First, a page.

Bupivacaine (0.5% without epinephrine) is applied to the Seprafilm and dissected nerves and is instilled in gluteal muscles along the line of approach. Epinephrine must not be used in an anesthetic agent applied directly to nerves in this setting to avoid the possibility of vasoconstriction causing nerve ischemia. The gluteal fascia is closed with 1-0 Vicryl sutures. No drain is placed. The skin is sutured with a closely placed series of interrupted 3-0 Vicryl sutures because of the mechanical stress on this body region. A subcuticular stitch of 4-0 Vicryl and the application of cyanoacrylate as well as Steri-Strips over skin adhesive promote wound healing. Patients are allowed to ambulate immediately. Those who experience significant muscle spasm or local pain are provided with pain management in the facility overnight.

Retrosciatic Dissection

Following the approach to and any resection of the piriformis muscle, a retrosciatic dissection is commenced. Using an approach over the posterior and inferior surface of the sciatic nerve and relying on intraoperative stimulation, the nerve to the obturator internus muscle is identified and tracked proximally into the greater sciatic notch where it runs deep to the sciatic nerve. Neuroplasty of the pudendal nerve from this point and continuing inferiorly across the ischial spine and into the lesser sciatic notch is then performed. From this access, it is generally possible to dilate the Alcock canal to a depth of 2–3 cm along its course by gentle application of a long tonsil clamp. Of course, one carefully avoids disrupting the veins and arteries in the inferior retrosciatic space, but any bleeding should be managed initially with gentle pressure and the placement of fibrin-soaked Gelfoam to avoid excessive coagulation near the numerous nerve elements.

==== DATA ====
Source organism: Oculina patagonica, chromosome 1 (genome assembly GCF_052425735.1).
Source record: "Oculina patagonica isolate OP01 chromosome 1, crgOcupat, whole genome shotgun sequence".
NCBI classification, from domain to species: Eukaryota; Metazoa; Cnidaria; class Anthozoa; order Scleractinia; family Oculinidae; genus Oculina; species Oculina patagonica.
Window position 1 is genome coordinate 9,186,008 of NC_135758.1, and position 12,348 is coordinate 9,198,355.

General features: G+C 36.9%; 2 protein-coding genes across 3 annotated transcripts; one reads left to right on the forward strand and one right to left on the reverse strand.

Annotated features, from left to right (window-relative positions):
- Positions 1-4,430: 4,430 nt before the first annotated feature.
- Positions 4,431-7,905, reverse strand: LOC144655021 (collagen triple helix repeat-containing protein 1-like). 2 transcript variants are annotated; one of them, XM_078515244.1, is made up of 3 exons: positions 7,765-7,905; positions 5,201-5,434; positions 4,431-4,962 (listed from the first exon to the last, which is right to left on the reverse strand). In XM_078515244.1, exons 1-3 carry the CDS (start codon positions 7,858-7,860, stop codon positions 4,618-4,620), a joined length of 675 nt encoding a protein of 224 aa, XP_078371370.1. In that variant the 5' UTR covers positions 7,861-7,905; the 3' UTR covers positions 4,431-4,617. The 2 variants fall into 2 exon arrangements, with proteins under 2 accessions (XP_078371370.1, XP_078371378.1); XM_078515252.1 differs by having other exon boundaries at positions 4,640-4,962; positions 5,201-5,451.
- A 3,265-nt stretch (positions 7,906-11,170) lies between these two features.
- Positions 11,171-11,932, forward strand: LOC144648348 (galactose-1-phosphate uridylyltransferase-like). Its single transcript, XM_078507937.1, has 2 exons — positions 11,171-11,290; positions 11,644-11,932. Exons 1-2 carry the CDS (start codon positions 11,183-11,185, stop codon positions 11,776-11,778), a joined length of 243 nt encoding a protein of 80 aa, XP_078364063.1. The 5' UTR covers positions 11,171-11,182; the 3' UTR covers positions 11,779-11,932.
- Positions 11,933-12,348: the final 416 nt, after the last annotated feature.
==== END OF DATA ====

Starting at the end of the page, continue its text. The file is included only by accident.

Medial Transgluteal Approach

A medial transgluteal approach with a 3-cm incision centered over (directly posterior to) the midpoint of the acetabulum is used in patients with ischial spine or Alcock canal syndromes without piriformis muscle involvement on physical examination. This approach requires careful identification of the sciatic nerve and then a direct retrosciatic dissection to identify and track the obturator internus and pudendal nerves. The more medial and inferior position of this incision allows greater access to the sacrotuberous and sacrospinous ligaments. Most patients with PNE at the level of the ischial spine have a very medially placed pudendal nerve that often adheres to the anterior surface of the sacrotuberous ligament. The nerve is identified electrodiagnostically and carefully mobilized from the sacrotuberous ligament so that the ligament can be partially resected. Some patients with entrapment in this location have a variant fibrous septum sealing the entrance to the lesser sciatic notch that is perforated by the nerve. This septum should be carefully opened or resected to improve the mobility of the nerve as it enters the lesser sciatic notch. In some patients, the sacrospinous ligament may need to be partially sectioned if the edge impinges on the nerve at this location.